To the Guy in the Dress at AwesomeCon — I Get It Now

Jennifer R. Povey
2 min readApr 25, 2022
Photo by Lauren Richmond on Unsplash

So, I’m dredging up an incident that happened several years ago at AwesomeCon DC.

For those who don’t know, AwesomeCon DC is a large scale media con. I’m now a vendor there, but this was before then. In fact, it was almost before AwesomeCon DC was a large scale media con. (The first year was 2,000 people. I’ve been to every year of this con but one, when I was unfortunately cross scheduled).

The Guy in a Dress

I was out on the con floor chatting with somebody who was making an abortive attempt to start a feminist SF fan club in DC (I have no memory of what happened with it) about feminism, fandom, and how sexist Dirk Benedict was being. (I am never, ever going near the man again, yeouch, he doesn’t even hide it).

Somebody came up and, as happens at cons, wormed into the conversation. It’s a con, and we were on the floor.

Said individual was wearing a twirly blue dress, a blonde wig and facial hair. In other words, they were presenting with both masculine and feminine features.

We had a bit of a conversation and then I did what is generally considered polite in such situations. I asked him his pronouns.

He snapped back with “I’m just a cross dresser.”

Yeouch! I extricated myself from the conversation, upset and really not getting why somebody dressing in a gender ambiguous manner would not want me to check.

I Get It Now

It’s taken me until now to finally get it.

He was offended because I was assuming he wasn’t a man because he was wearing a dress.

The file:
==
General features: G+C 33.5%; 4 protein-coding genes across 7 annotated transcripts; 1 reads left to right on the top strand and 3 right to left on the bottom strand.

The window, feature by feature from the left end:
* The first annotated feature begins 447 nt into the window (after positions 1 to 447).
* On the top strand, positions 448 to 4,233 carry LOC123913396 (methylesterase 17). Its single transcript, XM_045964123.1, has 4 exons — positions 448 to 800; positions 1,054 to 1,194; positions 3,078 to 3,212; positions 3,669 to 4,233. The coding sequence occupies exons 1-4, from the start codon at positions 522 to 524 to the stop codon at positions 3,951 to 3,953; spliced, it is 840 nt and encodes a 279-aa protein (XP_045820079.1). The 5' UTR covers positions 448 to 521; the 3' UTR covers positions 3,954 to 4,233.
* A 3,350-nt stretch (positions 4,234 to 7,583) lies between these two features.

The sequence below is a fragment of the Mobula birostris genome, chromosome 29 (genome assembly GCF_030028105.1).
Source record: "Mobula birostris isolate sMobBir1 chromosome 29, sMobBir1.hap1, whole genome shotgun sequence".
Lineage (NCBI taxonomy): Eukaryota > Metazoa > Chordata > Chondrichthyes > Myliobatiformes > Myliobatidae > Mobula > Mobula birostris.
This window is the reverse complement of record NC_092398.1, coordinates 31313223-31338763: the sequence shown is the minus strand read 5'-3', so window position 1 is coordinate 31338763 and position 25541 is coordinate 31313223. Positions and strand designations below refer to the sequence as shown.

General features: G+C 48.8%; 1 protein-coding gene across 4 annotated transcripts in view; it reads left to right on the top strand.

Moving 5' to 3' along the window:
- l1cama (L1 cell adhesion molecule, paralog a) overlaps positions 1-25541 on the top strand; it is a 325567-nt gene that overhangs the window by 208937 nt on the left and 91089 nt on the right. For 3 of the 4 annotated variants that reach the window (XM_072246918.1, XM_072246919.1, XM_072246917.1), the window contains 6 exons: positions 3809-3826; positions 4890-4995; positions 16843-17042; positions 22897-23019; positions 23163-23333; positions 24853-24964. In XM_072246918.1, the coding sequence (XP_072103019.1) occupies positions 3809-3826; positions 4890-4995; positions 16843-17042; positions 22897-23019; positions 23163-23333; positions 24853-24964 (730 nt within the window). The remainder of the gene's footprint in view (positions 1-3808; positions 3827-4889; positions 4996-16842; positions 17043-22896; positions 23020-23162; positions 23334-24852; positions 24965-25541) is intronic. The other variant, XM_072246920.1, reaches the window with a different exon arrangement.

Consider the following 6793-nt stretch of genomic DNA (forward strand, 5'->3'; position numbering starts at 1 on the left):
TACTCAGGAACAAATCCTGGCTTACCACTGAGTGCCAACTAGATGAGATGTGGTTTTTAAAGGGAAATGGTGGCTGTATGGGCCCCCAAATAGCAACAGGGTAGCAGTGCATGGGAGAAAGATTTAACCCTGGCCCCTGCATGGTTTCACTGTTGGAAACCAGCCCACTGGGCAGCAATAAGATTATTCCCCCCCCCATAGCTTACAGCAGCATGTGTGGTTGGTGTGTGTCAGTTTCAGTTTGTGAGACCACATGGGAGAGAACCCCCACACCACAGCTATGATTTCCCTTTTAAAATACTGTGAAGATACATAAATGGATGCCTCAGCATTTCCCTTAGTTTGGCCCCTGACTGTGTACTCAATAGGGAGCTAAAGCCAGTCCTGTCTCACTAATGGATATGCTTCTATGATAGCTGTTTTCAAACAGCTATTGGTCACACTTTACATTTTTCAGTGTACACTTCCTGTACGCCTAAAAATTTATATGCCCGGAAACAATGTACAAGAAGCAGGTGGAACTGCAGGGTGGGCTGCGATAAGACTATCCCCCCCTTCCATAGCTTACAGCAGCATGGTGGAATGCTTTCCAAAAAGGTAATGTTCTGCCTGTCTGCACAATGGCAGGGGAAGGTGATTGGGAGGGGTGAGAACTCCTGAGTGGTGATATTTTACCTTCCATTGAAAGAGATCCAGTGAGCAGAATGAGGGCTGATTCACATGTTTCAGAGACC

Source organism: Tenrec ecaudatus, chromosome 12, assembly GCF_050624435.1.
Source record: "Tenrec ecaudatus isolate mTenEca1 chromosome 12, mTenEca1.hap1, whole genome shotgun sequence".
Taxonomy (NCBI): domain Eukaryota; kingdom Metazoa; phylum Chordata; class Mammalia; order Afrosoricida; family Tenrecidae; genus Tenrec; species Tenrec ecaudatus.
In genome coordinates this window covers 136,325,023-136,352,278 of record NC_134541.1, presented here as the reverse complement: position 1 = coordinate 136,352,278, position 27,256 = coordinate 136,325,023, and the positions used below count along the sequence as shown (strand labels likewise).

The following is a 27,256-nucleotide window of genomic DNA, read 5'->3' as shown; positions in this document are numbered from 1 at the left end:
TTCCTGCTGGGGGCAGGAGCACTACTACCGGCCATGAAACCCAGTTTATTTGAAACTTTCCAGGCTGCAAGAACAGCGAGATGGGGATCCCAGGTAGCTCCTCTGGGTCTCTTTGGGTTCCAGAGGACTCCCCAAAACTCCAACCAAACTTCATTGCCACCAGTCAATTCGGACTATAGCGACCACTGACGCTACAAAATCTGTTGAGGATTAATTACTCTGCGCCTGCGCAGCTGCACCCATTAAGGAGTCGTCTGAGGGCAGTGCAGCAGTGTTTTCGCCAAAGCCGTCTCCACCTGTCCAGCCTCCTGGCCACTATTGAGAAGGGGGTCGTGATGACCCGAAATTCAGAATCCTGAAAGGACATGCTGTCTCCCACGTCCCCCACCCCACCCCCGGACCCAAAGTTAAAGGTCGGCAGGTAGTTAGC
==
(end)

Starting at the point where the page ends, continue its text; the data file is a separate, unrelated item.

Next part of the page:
Which, of course, I wasn’t! I was not assuming gender. But to him that was invalidating his choice as a man who likes wearing dresses.

He had no way of knowing I consider that a perfectly valid and reasonable choice.

Of course, the issue with this is simple:

I’m always going to ask pronouns. (If anyone has any idea on how to ask in a way which makes it clear asking isn’t assuming).

But I’m also thinking that this is why absolutely all of us should be wearing pronoun pins at cons (I found mine! It disappeared, but I found it). All of us. That way the cross dresser can mark his pronouns without looking like he’s trans and everyone gets to be comfortable.

(People who make pronoun pins, side note, please stop putting the trans background on all of them. It’s actually really hard to find them without it. If you aren’t trans…)

I get it now, though. Which probably says I’ve grown up some in these last few years.

Wherever that guy is now…I hope he’s living his best life and has plenty of really cute dresses!

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Jennifer R. Povey

I write about fantasy, science fiction and horror, LGBT issues, travel, and social issues.